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2014 Ram 2500 Big Wig Air Spring Kit Install - In the Bag Photo Gallery
Hellwig Brings Air Support to Coil-Sprung ’14 and ’15 Ram 2500s
Brett Evans –
Apr 24, 2015
Photo 1/25 | 2014 Ram 2500 Towing | This is a great example of the heavy loads this Ram gets called upon to haul. The truck-and-trailer combination pushes the combined weight rating to more than 16,000 pounds. While that falls into the middle of what heavy-duty trucks are capable of moving nowadays, it’s nevertheless a lot of weight to have to handle.
Photo 2/25 | Big Wig Air Spring Kit | The Big Wig air spring kit comes with all the parts and hardware needed for an easy installation. Backing plates, brackets, air lines, and hardware are all included.
Photo 3/25 | Truck And Trailer Scale Slips | This is a great example of the heavy loads this Ram gets called upon to haul. The truck-and-trailer combination pushes the combined weight rating to more than 16,000 pounds. While that falls into the middle of what heavy-duty trucks are capable of moving nowadays, it’s nevertheless a lot of weight to have to handle.
Photo 4/25 | Rear Ram Coilspring Suspension | One of the benefits of the Big Wig system is that no drilling is required to install the air springs themselves. They mount outboard of the coil springs, where the factory bumpstops are located on stock trucks. Removing the factory bumpstops is the first step of the installation.
Photo 5/25 | Mounting Plate Install | After removing the bumpstops, a mounting plate is installed in their place using the Hellwig-supplied hardware.
Photo 6/25 | Mounting Plate Install | This plate will provide a safe, secure point to attach the airbags.
Photo 7/25 | Mounting Plate Attached To Spring | Next, another mounting plate is attached to the tops of the airbags themselves. This plate matches the one installed on the frame of the truck.
Photo 8/25 | Thread Locker Applied To Studs | 2014 Ram 2500 Big Wig Air Spring Kit Install - In the Bag
Photo 9/25 | Studs Installed In Air Spring | 2014 Ram 2500 Big Wig Air Spring Kit Install - In the Bag
Photo 10/25 | Studs Installed Into Mounting Plate | 2014 Ram 2500 Big Wig Air Spring Kit Install - In the Bag
Photo 11/25 | Bottom Mounting Plate Install | After the top mounting plate is installed, the bottom plate goes onto the airbag. The bottom bracket has provisions for these long bolts, which connect to a bracket mounted under the rear axle. Securely mounting the airbag from both the top and the bottom is one aspect of the system’s durability and shouldn’t be overlooked.
Photo 12/25 | Bottom Of Air Spring Mount | With the top bracket’s studs securely bolted to the frame, we can turn our attention to the bottom of the air spring.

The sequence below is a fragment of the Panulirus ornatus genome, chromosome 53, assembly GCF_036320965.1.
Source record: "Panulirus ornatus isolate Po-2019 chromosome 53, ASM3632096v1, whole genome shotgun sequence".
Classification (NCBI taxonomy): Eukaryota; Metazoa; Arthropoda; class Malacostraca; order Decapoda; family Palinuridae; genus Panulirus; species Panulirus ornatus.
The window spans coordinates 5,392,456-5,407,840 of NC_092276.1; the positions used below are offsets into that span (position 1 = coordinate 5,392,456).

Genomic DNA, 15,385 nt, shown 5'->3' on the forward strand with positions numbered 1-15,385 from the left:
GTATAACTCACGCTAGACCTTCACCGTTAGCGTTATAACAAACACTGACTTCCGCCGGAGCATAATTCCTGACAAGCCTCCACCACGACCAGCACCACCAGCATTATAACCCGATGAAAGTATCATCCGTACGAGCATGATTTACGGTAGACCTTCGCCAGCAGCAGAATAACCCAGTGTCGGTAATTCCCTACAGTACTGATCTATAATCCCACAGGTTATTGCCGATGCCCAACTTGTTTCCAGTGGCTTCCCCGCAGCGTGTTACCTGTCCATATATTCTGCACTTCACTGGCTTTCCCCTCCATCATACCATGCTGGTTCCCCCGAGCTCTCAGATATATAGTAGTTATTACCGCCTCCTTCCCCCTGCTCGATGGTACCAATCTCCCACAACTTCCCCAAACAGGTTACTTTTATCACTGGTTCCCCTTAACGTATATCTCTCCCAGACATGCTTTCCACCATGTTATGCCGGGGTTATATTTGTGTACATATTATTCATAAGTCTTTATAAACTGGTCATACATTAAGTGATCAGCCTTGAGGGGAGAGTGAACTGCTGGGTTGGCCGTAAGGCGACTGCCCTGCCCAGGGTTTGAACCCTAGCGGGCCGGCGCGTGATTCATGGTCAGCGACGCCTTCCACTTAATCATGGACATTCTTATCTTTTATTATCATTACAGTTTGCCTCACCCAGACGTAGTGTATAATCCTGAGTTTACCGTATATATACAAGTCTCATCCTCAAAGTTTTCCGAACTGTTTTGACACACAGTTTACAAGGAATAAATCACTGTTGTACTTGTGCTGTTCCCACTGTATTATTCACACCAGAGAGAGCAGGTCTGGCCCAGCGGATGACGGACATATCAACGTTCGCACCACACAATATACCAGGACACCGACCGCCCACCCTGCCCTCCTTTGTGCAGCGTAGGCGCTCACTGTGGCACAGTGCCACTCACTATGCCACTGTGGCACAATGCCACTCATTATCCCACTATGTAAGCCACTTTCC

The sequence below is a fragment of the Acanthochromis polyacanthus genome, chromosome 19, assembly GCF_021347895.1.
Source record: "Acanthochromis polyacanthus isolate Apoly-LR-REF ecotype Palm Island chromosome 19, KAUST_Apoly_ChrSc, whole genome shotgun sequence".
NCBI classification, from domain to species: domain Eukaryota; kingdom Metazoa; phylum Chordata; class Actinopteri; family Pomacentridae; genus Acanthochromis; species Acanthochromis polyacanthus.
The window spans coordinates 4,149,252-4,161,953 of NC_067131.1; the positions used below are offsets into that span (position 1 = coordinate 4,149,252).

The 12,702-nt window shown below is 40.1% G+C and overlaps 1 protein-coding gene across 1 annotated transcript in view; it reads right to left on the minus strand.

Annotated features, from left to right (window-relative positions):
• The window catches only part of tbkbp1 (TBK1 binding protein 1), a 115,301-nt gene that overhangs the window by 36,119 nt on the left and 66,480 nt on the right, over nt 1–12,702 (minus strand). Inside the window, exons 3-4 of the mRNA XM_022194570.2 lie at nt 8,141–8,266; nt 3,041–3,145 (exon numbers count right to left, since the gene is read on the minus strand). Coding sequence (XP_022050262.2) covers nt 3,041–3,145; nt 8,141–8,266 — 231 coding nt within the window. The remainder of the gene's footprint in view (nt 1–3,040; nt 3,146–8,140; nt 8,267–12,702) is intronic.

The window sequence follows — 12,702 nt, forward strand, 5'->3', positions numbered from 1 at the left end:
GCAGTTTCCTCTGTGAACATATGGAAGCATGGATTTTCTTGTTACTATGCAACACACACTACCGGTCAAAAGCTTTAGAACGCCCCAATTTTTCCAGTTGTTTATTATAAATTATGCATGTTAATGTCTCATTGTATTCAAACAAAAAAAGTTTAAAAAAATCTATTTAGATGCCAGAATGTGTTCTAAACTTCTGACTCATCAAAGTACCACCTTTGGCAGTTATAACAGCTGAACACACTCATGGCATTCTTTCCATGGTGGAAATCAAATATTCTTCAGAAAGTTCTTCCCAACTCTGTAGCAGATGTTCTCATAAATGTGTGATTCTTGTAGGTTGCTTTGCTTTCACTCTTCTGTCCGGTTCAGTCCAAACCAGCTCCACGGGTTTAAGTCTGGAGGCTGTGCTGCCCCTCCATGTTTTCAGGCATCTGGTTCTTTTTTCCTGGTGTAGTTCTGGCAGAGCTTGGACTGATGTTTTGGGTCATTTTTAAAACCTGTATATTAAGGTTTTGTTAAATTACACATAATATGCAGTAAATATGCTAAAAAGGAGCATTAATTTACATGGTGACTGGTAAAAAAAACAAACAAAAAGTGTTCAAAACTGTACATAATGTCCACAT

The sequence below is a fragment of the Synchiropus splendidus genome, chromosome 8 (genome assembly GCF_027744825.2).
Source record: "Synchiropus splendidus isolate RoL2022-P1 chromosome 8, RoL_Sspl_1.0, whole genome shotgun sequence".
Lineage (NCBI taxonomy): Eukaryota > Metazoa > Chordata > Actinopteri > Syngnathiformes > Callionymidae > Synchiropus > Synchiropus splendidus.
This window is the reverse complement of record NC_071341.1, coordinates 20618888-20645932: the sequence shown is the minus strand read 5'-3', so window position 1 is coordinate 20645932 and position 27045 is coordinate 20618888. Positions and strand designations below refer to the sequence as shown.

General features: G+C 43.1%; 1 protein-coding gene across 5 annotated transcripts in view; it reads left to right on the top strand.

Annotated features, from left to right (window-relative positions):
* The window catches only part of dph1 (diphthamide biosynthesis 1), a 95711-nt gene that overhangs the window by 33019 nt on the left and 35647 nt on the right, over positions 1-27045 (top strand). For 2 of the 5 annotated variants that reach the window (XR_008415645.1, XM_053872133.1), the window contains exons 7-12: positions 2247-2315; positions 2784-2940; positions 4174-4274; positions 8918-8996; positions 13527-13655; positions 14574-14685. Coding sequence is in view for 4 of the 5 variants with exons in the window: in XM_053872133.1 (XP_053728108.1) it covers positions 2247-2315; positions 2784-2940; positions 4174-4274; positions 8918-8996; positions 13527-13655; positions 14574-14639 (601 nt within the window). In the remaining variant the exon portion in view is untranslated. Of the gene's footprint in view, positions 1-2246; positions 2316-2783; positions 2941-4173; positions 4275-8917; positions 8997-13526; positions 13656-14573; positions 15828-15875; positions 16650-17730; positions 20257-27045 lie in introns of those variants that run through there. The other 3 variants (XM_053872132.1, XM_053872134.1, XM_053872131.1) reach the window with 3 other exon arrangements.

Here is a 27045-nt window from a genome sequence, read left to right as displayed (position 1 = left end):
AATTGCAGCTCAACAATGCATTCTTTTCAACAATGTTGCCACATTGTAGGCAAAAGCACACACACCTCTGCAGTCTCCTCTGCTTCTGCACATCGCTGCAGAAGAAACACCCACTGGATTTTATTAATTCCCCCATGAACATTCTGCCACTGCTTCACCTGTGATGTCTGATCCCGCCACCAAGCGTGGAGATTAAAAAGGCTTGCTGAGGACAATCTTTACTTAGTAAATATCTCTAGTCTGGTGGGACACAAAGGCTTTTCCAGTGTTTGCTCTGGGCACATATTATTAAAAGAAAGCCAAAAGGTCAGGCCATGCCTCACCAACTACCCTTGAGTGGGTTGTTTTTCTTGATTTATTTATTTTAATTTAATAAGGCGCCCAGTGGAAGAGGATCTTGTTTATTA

Photo 13/25 | Air Spring Installed On Axle | 2014 Ram 2500 Big Wig Air Spring Kit Install - In the Bag
Photo 14/25 | U Shaped Axle Bracket | A simple U-shaped bracket connects those long bolts to the Ram’s solid rear axle. With one air spring mounted firmly to one half of the rear suspension, we repeat the process on the other side.
Photo 15/25 | Shcrader Valve Installed | Drilling two small holes in both bumper mounts creates convenient locations for mounting the airbags’ nozzles. Once this is done, lengths of the included air hose are run from the nozzles to the airbags, carefully avoiding places where the hose might flex or get pinched. Adding to or removing air pressure from the springs is as easy as inflating or deflating a tire.
Photo 16/25 | Watching Waterworld | Most people recommend against having anything distracting in the background when performing tech upgrades to your vehicle. Luckily, Kevin Costner’s Waterworld is so mind-numbing that it barely counts as a distraction.
Photo 17/25 | Sway Bar Removal | With both air springs installed, we removed the factory rear sway bar, including the end links. The links will be reused, but it’s a good idea to remove them and inspect their bushings before bolting them to the new sway bar. Odds are they’ll be in decent shape, but it’s not a bad idea to check anyway.
Photo 18/25 | Stock And Hellwig Sway Bar | With the sway bar removed, it’s easy to see the difference between old and new. The upgraded sway bar looks nicer, but beyond that, its extra adjustability makes it perfect for people who fine-tune their vehicles.
Photo 19/25 | Swaybar Install | As the saying goes, “installation is the reverse of removal.” After attaching the old links to the new sway bar, the bar gets installed where the old one was.
Photo 20/25 | Swaybar Bushing | Using factory mounting points eliminates any need for drilling additional holes. The adjustable sway bar gets new mounting hardware as well.
Photo 21/25 | Completed Air Spring System Installed | With all the hardware securely tightened and the new sway bar fully installed (including the old links), our newly upgraded rear suspension is primed to handle some heavy loads.
Photo 22/25 | Measuring Ram Height | Up front, the Laramie stands about 40 inches off the ground (measured up to the wheelwell).
Photo 23/25 | Measuring Ram Height | With our new air springs, the truck measures the same in back, even with our big, heavy car hauler hitched up.
Photo 24/25 | Ram 2500 Towing With Air Spring System | Over the road, the new air suspension setup significantly reduces unwanted body motions both with and without a trailer. Adding air pressure to the springs is easy as well, simplifying setting up the truck for specific jobs.
Photo 25/25 | Air Spring Level Load | This shot makes the air-spring benefits obvious: There is absolutely no rear-axle sag with the big trailer hitched up. Not a bad result for less than a day’s work!